Flevoland, Friesland, Gelderland, Groningen, Limburg,
North-Brabant, North-Holland, Overijssel, South-Holland,
Utrecht and Zeeland.
Amsterdam (population 850,000) is
located in North-Holland and makes up part of the
Randstad ring of cities (Amsterdam, Den Haag, Rotterdam
and Utrecht) which has 7 million inhabitants.
Netherlands uses Central European Time (CET)
which is 1 hour ahead of UK time. Standard business
hours in Amsterdam are 0900-1800 during the week
although on Mondays some shops open at 1100 and a few
smaller museums are closed. Weekend shopping hours are
generally 0900-1700 (Saturday) and 1200-1800 (Sunday).
Late night shopping is on Thursday until 2100.
Note that Dutch people traditionally eat at around
1800 in the evening and some restaurant/café kitchens
can close relatively early (say 2100) by international
Dutch is the language spoken in the
Netherlands - however many people can speak English
reasonably well. Local cable TV will have CNN,
BBC World, BBC1 and BBC2 available.
Public holidays for 2018 in the
Netherlands are 1 January (New Year's Day), 1/2 April
(Easter Sunday/Easter Monday), 27 April (King's Day), 10
May (Ascension Day), 21 May (Whit Monday), 25/26
December (Christmas Day/Boxing Day).
Public holidays for 2019 are 1 January (New Year's Day),
(Easter Sunday/Easter Monday), 27 April (King's Day), 30
May (Ascension Day), 10 Jun (Whit Monday), 25/26
December (Christmas Day/Boxing Day).
Climate / Weather: Netherlands has a
temperate, oceanic climate with cool winters and mild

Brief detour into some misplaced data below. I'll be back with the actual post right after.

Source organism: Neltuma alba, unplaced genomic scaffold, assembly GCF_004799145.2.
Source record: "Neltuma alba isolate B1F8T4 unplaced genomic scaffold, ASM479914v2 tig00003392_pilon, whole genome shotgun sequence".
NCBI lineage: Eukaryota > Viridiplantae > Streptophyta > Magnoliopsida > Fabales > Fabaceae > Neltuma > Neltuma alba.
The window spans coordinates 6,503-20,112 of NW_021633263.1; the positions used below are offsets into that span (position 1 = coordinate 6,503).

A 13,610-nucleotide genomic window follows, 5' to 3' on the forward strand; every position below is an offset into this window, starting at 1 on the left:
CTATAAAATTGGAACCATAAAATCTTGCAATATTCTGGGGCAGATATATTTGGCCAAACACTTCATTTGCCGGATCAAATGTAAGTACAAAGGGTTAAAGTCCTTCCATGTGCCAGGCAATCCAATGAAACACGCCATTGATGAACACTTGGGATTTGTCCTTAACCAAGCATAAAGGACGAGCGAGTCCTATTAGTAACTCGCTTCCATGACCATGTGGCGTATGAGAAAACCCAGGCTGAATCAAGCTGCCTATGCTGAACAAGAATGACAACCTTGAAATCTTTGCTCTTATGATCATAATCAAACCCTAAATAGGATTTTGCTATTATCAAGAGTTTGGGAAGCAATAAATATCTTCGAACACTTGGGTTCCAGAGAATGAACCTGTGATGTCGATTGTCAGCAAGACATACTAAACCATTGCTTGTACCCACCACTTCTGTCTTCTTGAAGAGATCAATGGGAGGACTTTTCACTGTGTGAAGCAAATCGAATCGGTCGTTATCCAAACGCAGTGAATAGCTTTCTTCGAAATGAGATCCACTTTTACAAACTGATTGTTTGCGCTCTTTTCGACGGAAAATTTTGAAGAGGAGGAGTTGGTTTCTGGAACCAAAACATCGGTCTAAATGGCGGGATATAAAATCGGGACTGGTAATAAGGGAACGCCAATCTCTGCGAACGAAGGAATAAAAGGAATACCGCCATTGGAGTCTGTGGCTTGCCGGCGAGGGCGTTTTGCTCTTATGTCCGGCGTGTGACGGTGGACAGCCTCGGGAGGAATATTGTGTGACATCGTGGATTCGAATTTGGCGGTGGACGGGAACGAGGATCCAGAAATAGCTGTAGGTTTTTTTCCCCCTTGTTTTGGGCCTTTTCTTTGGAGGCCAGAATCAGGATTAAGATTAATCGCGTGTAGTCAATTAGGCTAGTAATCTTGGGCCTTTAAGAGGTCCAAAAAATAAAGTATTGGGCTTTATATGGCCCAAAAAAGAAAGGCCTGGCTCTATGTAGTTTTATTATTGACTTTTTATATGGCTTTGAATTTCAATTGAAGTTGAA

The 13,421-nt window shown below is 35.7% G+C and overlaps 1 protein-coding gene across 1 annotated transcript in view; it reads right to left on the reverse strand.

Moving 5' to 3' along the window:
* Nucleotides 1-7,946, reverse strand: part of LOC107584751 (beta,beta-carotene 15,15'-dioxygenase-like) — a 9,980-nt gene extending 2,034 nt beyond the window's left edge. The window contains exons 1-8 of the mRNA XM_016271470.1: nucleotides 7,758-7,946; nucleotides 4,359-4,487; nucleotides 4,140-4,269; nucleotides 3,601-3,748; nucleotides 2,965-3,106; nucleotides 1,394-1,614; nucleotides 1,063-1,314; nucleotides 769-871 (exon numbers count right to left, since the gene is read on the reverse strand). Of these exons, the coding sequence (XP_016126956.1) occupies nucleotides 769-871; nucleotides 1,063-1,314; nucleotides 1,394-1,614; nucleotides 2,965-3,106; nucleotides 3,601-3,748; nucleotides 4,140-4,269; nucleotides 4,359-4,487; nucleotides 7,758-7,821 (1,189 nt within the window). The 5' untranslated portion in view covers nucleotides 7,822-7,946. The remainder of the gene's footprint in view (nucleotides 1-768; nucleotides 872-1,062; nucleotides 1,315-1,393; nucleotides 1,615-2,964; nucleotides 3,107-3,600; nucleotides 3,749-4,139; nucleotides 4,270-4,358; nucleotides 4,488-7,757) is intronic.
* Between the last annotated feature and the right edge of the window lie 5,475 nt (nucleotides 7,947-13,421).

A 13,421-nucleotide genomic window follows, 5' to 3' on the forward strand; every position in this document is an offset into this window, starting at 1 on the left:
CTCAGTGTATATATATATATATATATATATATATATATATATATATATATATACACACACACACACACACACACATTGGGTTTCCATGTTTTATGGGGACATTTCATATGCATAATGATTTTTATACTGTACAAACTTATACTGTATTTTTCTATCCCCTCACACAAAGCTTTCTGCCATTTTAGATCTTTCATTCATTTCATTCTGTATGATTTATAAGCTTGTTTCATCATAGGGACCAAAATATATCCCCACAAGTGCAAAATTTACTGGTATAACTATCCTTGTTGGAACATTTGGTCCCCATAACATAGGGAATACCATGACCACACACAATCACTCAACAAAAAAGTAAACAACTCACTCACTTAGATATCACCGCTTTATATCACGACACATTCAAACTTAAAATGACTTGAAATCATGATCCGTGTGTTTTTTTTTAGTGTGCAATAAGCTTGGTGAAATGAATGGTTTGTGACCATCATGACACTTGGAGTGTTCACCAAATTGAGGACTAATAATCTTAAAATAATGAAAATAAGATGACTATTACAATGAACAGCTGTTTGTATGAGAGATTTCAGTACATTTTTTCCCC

summers. Average daily high/low temperatures are 6°C/1°C
(Jan), 14°C/5°C (Apr), 22°C/13°C (Jul), 15°C/8°C (Oct).
With 133 days of precipitation per year always be
prepared for rainy weatherat any time.
Money: Netherlands is part of the Eurozone
which uses the Euro € currency. The most commonly
used note denominations are €5, €10, €20 and €50,
with the €100 note sometimes seen. The €250 and €500
notes are rarely used and are not accepted in many
shops. The Dutch central bank issues euro notes
signified by a letter "P" on the serial number.
Coins in use are the 5, 10, 20 and 50 euro
cents plus the 1 and 2 euros. The country does not
commonly use the 1 and 2 cents coins - prices are
rounded up or down to the nearest 5 cents - for example,
you would pay 2 euros if the total price ranged between
1.98 and 2.02; you pay 2.05 for price totals between
2.03 and 2.07.
ATM machines for international cards are found
all over the city - the main Dutch banks are ABN Amro,
ING and Rabobank. Credit card payments are not that
common but are becoming more accepted. Tipping in
the Netherlands is not expected though rounding up a
standard restaurant bill to the nearest 5 euros would be
In terms of electric power, Netherlands uses
the standard 230V 2 pin plugs. Many business hotels will
also have international adapter sockets.
Telephone: The Netherlands country dialling code
is +31. The Amsterdam city code is (0)20. Call
112 for emergency services.
cards can be easily bought from telecom shops,
supermarkets or HEMA.
Mandatory ID law: It is obligatory for all
individuals over the age of 14 to carry a valid form of
identification. Acceptable forms of ID are Dutch ID
cards, Dutch residence permit, Dutch or European
passports, Dutch or European photo driving license.
Those from outside Europe need to show a passport with a
valid entry permit. Copies of ID are apparently not
valid, the original must be produced. Failure to do so
carries a €60 fine.
In reality many visitors do not
carry a valid ID, for example preferring to leave their
passports in the hotel safe. Just be aware that police
and public transport ticket inspectors could ask you to
produce ID in some cases.
Strict no smoking laws are in effect at all
work places and public buildings in the Netherlands -
this includes cafés, bars and restaurants.
Coffeeshops in Amsterdam are permitted to sell
up to 5 grams of cannabis to customers over the age of
18. Smoking tobacco is not permitted in coffeeshops.
Amsterdam is well known for its red-light district
located in De Wallen area of the city centre.
Prostitution is legal in the Netherlands and
regulated by the local authorities. The minimum legal
age for a prostitute in Amsterdam is 21. Be aware that you should not take photos
of the prostitutes working in the windows.